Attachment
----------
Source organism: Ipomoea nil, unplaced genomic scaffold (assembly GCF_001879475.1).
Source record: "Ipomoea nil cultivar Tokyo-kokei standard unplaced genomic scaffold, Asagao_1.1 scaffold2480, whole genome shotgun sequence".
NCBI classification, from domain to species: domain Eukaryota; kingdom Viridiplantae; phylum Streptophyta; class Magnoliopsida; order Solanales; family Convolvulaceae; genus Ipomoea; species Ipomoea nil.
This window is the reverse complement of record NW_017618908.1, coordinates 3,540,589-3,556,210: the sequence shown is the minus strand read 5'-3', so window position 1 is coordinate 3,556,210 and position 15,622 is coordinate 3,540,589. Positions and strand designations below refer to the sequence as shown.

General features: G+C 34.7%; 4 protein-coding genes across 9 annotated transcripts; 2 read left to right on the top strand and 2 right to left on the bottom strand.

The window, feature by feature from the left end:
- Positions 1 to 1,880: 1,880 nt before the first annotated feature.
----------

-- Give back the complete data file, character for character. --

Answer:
Source organism: Ipomoea nil, unplaced genomic scaffold (assembly GCF_001879475.1).
Source record: "Ipomoea nil cultivar Tokyo-kokei standard unplaced genomic scaffold, Asagao_1.1 scaffold2480, whole genome shotgun sequence".
NCBI classification, from domain to species: domain Eukaryota; kingdom Viridiplantae; phylum Streptophyta; class Magnoliopsida; order Solanales; family Convolvulaceae; genus Ipomoea; species Ipomoea nil.
This window is the reverse complement of record NW_017618908.1, coordinates 3,540,589-3,556,210: the sequence shown is the minus strand read 5'-3', so window position 1 is coordinate 3,556,210 and position 15,622 is coordinate 3,540,589. Positions and strand designations below refer to the sequence as shown.

General features: G+C 34.7%; 4 protein-coding genes across 9 annotated transcripts; 2 read left to right on the top strand and 2 right to left on the bottom strand.

The window, feature by feature from the left end:
- Positions 1 to 1,880: 1,880 nt before the first annotated feature.